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package javax.jms;

import java.util.Enumeration;

/**
 * The <CODE>Message</CODE> interface is the root interface of all JMS messages.
 * It defines the message header and the <CODE>acknowledge</CODE> method used
 * for all messages.
 * 
 * <P>
 * Most message-oriented middleware (MOM) products treat messages as lightweight
 * entities that consist of a header and a payload. The header contains fields
 * used for message routing and identification; the payload contains the
 * application data being sent.
 * 
 * <P>
 * Within this general form, the definition of a message varies significantly
 * across products. It would be quite difficult for the JMS API to support all
 * of these message models.
 * 
 * <P>
 * With this in mind, the JMS message model has the following goals:
 * <UL>
 * <LI>Provide a single, unified message API
 * <LI>Provide an API suitable for creating messages that match the format used
 * by provider-native messaging applications
 * <LI>Support the development of heterogeneous applications that span operating
 * systems, machine architectures, and computer languages
 * <LI>Support messages containing objects in the Java programming language
 * ("Java objects")
 * <LI>Support messages containing Extensible Markup Language (XML) pages
 * </UL>
 * 
 * <P>
 * JMS messages are composed of the following parts:
 * <UL>
 * <LI>Header - All messages support the same set of header fields. Header
 * fields contain values used by both clients and providers to identify and
 * route messages.
 * <LI>Properties - Each message contains a built-in facility for supporting
 * application-defined property values. Properties provide an efficient
 * mechanism for supporting application-defined message filtering.
 * <LI>Body - The JMS API defines several types of message body, which cover the
 * majority of messaging styles currently in use.
 * </UL>
 * 
 * <H4>Message Bodies</H4>
 * 
 * <P>
 * The JMS API defines five types of message body:
 * <UL>
 * <LI>Stream - A <CODE>StreamMessage</CODE> object's message body contains a
 * stream of primitive values in the Java programming language
 * ("Java primitives"). It is filled and read sequentially.
 * <LI>Map - A <CODE>MapMessage</CODE> object's message body contains a set of
 * name-value pairs, where names are <CODE>String</CODE> objects, and values are
 * Java primitives. The entries can be accessed sequentially or randomly by
 * name. The order of the entries is undefined.
 * <LI>Text - A <CODE>TextMessage</CODE> object's message body contains a
 * <CODE>java.lang.String</CODE> object. This message type can be used to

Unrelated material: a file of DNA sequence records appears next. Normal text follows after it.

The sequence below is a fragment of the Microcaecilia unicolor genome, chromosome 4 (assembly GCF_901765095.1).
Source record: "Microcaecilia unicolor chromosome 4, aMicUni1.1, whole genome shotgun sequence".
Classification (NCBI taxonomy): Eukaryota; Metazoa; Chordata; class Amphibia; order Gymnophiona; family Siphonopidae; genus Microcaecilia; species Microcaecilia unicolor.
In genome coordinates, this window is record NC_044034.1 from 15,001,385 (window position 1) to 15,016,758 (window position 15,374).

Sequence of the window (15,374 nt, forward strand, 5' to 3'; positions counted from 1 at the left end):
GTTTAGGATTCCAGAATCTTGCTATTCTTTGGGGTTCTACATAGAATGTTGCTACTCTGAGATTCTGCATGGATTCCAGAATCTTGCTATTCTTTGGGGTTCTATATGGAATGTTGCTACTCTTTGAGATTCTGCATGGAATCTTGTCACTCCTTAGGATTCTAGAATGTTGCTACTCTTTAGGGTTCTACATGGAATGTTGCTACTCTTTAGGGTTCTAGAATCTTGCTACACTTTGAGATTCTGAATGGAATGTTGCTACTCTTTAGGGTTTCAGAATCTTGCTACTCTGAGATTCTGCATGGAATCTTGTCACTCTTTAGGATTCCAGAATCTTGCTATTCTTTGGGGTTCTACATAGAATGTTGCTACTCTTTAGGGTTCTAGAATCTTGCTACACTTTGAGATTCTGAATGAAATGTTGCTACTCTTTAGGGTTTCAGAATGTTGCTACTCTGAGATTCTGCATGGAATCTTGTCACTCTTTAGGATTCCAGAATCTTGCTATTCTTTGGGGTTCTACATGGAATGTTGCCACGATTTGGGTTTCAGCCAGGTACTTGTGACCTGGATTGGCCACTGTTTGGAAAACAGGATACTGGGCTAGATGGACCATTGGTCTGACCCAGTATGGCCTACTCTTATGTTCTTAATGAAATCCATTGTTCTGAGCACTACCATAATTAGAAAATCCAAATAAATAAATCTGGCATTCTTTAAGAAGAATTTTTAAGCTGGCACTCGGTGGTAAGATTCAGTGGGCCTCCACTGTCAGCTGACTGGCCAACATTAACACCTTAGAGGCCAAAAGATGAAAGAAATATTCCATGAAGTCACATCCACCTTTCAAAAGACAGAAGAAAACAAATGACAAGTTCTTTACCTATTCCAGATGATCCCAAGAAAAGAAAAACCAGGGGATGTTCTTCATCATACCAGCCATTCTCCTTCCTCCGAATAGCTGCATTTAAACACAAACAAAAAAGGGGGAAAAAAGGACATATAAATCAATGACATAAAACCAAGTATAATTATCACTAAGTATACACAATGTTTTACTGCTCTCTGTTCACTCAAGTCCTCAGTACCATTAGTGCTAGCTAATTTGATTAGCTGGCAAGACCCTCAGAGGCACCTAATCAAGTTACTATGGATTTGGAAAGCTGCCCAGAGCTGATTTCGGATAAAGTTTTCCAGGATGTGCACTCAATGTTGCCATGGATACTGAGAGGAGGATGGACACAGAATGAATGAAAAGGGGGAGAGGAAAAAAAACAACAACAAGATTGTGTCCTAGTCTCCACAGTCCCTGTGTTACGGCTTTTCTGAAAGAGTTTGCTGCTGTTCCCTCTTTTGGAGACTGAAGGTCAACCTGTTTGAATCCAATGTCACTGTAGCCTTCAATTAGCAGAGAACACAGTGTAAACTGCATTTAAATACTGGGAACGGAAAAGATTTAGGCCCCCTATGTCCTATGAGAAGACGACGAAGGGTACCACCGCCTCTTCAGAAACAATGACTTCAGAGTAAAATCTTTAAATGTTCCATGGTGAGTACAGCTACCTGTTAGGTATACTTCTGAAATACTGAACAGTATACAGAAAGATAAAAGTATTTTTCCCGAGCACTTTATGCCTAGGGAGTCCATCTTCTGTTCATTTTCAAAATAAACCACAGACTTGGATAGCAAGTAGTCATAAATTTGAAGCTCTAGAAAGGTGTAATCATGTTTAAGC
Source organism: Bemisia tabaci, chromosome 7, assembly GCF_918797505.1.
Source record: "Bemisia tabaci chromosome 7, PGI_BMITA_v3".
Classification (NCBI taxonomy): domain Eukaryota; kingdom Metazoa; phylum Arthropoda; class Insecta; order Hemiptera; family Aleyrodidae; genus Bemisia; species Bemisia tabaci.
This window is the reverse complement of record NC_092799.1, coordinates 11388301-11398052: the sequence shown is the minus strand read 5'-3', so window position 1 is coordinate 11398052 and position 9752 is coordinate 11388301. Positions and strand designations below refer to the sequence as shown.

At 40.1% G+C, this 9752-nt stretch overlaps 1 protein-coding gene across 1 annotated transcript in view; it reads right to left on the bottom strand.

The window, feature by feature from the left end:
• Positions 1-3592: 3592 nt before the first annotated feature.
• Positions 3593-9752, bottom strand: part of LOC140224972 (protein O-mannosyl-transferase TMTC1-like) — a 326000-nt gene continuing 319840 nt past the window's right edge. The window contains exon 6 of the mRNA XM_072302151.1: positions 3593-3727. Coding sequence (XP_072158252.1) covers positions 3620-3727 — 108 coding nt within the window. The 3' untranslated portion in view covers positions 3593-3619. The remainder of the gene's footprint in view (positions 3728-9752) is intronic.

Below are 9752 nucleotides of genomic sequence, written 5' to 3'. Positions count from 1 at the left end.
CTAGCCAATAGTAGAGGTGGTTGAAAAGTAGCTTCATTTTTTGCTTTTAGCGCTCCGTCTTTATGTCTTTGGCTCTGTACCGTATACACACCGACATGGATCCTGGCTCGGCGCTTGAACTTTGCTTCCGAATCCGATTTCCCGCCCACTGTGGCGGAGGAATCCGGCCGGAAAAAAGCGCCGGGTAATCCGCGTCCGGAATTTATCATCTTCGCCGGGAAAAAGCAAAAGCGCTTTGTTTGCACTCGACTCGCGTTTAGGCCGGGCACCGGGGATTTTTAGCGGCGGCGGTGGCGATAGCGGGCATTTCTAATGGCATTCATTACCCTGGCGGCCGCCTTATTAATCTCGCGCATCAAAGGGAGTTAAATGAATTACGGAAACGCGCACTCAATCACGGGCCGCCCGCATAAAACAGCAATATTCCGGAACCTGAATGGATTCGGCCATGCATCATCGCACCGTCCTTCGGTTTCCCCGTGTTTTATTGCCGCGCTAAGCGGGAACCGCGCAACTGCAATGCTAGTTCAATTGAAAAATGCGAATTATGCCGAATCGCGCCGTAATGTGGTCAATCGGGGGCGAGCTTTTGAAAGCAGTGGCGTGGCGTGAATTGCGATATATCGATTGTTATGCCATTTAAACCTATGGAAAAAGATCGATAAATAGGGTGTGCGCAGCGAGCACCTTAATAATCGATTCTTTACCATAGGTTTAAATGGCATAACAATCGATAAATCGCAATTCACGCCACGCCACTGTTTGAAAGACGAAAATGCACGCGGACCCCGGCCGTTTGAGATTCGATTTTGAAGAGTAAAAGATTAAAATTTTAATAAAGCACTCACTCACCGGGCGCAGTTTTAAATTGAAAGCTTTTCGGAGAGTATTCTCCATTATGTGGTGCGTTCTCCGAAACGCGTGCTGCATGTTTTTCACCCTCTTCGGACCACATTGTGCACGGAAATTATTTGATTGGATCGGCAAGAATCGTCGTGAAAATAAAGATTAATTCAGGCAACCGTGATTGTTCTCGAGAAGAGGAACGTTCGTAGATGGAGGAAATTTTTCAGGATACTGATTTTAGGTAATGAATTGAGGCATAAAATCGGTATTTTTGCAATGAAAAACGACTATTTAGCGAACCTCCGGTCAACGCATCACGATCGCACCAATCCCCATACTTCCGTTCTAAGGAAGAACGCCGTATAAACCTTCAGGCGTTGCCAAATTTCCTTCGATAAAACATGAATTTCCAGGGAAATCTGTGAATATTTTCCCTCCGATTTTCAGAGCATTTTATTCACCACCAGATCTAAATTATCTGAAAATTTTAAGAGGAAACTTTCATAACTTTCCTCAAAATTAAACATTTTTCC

* transport plain-text messages, and XML messages.
 * <LI>Object - An <CODE>ObjectMessage</CODE> object's message body contains a
 * <CODE>Serializable</CODE> Java object.
 * <LI>Bytes - A <CODE>BytesMessage</CODE> object's message body contains a
 * stream of uninterpreted bytes. This message type is for literally encoding a
 * body to match an existing message format. In many cases, it is possible to
 * use one of the other body types, which are easier to use. Although the JMS
 * API allows the use of message properties with byte messages, they are
 * typically not used, since the inclusion of properties may affect the format.
 * </UL>
 * 
 * <H4>Message Headers</H4>
 * 
 * <P>
 * The <CODE>JMSCorrelationID</CODE> header field is used for linking one
 * message with another. It typically links a reply message with its requesting
 * message.
 * 
 * <P>
 * <CODE>JMSCorrelationID</CODE> can hold a provider-specific message ID, an
 * application-specific <CODE>String</CODE> object, or a provider-native
 * <CODE>byte[]</CODE> value.
 * 
 * <H4>Message Properties</H4>
 * 
 * <P>
 * A <CODE>Message</CODE> object contains a built-in facility for supporting
 * application-defined property values. In effect, this provides a mechanism for
 * adding application-specific header fields to a message.
 * 
 * <P>
 * Properties allow an application, via message selectors, to have a JMS
 * provider select, or filter, messages on its behalf using application-specific
 * criteria.
 * 
 * <P>
 * Property names must obey the rules for a message selector identifier.
 * Property names must not be null, and must not be empty strings. If a property
 * name is set and it is either null or an empty string, an
 * <CODE>IllegalArgumentException</CODE> must be thrown.
 * 
 * <P>
 * Property values can be <CODE>boolean</CODE>, <CODE>byte</CODE>,
 * <CODE>short</CODE>, <CODE>int</CODE>, <CODE>long</CODE>, <CODE>float</CODE>,
 * <CODE>double</CODE>, and <CODE>String</CODE>.
 * 
 * <P>
 * Property values are set prior to sending a message. When a client receives a
 * message, its properties are in read-only mode. If a client attempts to set
 * properties at this point, a <CODE>MessageNotWriteableException</CODE> is
 * thrown. If <CODE>clearProperties</CODE> is called, the properties can now be
 * both read from and written to. Note that header fields are distinct from
 * properties. Header fields are never in read-only mode.
 * 
 * <P>